Tuesday, October 07, 2014

Why the Decline in Households Headed by 25-to-34-Year-Olds?

The release of 2014 Current Population Survey data a few weeks ago was almost ho-hum. Median household income was unchanged, and there were few clues about emerging trends.

But one thing stood out: the decline in households headed by 25-to-34-year-olds. The number fell by a small but surprising 8,994 between 2013 and 2014. The decline was a surprise because the 25-to-34-year-old population is growing by more than half a million a year, and households headed by the age group had been growing by more than 100,000 a year—until now. What happened?

To find out, let's take a look at which household types in the 25-to-34 age group contributed to the 2013-14 decline: married couples (down 89,216), women who live alone (down 88,688), and men who live alone (down 44,932).

These declines are a sign of economic distress. A Pew Research Center survey has uncovered the reason why so many 25-to-34-year-olds aren't marrying: they're looking for a partner with a steady job. With rents rising and student loan payments looming, fewer can afford to live by themselves while waiting for Mr. (or Ms.) Right. Looking back, we should have seen this coming. Since 2010, the annual increase in the number of households headed by 25-to-34-year-olds has been shrinking to the point where there's no increase at all...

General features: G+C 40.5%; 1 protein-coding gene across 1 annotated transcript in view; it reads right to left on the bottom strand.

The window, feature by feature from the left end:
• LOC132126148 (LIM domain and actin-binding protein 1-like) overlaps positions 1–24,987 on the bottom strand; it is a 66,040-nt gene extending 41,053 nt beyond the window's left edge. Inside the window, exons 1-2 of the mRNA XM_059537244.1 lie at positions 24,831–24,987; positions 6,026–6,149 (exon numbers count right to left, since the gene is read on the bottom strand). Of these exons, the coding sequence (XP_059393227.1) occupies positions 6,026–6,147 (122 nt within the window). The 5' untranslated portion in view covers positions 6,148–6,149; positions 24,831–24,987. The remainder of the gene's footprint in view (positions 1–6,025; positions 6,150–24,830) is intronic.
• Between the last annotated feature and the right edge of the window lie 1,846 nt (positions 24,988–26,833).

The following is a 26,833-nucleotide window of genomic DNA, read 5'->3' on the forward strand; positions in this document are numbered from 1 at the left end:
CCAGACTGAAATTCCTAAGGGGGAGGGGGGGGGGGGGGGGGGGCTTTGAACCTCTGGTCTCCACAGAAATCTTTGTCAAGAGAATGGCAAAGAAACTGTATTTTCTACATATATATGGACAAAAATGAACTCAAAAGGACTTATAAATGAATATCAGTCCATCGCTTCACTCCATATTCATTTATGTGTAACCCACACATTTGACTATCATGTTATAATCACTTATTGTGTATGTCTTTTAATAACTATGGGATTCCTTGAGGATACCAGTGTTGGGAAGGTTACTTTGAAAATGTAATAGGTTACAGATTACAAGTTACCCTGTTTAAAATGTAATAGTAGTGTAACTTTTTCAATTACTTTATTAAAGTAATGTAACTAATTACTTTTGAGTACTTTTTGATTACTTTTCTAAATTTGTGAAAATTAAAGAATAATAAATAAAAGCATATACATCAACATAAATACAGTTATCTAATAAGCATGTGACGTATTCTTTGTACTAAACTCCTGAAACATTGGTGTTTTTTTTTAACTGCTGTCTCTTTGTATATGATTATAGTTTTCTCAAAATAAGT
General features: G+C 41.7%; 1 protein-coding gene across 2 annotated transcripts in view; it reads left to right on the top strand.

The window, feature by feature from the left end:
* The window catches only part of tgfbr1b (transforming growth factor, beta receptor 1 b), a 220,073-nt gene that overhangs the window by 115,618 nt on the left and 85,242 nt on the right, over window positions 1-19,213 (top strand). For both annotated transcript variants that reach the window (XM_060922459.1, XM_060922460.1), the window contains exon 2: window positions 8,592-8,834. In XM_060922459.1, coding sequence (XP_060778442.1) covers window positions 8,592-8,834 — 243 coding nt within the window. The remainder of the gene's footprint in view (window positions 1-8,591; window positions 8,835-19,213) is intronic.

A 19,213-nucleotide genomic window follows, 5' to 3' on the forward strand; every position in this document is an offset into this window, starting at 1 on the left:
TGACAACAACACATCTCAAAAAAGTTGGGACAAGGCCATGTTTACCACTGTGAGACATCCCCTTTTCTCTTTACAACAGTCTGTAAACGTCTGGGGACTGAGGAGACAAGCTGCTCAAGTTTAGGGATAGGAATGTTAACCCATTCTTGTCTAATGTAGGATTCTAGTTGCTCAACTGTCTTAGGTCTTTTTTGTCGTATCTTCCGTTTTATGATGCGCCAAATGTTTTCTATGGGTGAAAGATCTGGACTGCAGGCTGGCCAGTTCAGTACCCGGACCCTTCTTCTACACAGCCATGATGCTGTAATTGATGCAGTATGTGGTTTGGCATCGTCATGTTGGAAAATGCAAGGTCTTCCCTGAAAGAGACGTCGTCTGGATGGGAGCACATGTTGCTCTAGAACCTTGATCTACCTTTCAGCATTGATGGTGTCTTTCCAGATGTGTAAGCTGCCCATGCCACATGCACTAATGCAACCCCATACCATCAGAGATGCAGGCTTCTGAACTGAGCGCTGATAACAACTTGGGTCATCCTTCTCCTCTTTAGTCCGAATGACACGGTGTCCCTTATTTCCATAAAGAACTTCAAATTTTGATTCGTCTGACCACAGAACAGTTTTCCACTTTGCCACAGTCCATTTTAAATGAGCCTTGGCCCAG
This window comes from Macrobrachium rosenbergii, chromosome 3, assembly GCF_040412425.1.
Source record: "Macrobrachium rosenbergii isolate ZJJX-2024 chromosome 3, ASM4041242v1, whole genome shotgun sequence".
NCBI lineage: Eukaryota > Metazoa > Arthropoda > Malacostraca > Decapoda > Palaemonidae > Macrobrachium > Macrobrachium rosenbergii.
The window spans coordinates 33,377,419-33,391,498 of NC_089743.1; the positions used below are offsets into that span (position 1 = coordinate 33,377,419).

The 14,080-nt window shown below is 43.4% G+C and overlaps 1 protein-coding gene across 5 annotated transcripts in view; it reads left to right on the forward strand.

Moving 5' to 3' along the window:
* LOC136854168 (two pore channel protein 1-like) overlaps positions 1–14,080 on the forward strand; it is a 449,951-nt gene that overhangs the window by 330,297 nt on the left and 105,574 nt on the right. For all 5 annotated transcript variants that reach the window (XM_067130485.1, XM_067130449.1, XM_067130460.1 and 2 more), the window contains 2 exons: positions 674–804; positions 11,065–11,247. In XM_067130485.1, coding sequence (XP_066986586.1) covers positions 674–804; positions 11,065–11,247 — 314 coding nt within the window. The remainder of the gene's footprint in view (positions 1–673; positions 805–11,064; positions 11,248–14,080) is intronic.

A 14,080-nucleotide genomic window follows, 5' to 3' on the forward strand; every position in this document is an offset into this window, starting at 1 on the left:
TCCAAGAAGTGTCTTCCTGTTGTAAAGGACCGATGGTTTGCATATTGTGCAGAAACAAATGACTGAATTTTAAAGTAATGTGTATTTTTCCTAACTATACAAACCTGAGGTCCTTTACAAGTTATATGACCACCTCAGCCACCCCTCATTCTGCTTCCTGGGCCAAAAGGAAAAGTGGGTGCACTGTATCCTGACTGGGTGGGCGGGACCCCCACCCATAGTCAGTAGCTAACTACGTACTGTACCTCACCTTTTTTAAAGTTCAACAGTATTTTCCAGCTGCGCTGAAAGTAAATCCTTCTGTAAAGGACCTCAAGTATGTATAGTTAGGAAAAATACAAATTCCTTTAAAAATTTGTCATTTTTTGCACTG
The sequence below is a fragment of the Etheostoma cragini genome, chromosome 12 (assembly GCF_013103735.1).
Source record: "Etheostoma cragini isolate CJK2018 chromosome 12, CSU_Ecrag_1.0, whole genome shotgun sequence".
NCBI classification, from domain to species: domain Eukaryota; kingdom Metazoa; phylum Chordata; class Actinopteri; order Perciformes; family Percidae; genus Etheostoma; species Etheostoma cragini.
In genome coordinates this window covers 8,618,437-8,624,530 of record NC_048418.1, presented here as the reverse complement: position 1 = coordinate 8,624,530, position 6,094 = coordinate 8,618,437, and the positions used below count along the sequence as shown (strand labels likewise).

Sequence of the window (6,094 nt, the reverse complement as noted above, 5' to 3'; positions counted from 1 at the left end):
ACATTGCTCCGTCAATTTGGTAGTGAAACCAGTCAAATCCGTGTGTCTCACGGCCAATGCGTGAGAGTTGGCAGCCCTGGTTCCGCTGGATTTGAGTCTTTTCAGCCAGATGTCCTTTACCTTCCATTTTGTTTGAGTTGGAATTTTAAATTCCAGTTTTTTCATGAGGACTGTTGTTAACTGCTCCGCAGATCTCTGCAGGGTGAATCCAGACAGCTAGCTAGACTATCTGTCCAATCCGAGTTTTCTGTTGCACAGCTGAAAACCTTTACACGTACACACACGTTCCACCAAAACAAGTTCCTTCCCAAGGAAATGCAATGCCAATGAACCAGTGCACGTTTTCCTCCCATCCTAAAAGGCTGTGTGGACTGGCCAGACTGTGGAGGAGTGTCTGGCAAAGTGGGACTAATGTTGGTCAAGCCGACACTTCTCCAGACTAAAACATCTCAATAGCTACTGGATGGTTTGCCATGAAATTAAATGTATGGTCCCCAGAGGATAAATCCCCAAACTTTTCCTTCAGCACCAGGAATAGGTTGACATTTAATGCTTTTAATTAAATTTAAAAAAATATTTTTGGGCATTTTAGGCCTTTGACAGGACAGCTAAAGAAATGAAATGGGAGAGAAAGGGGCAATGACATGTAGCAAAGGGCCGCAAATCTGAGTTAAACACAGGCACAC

Annual change in number of households headed by 25-to-34-year-olds
2010-11: 315,000
2011-12: 274,000
2012-13: 171,000
2013-14:    -8,994

In light of this trend, the 2013-14 decline is not a surprise.

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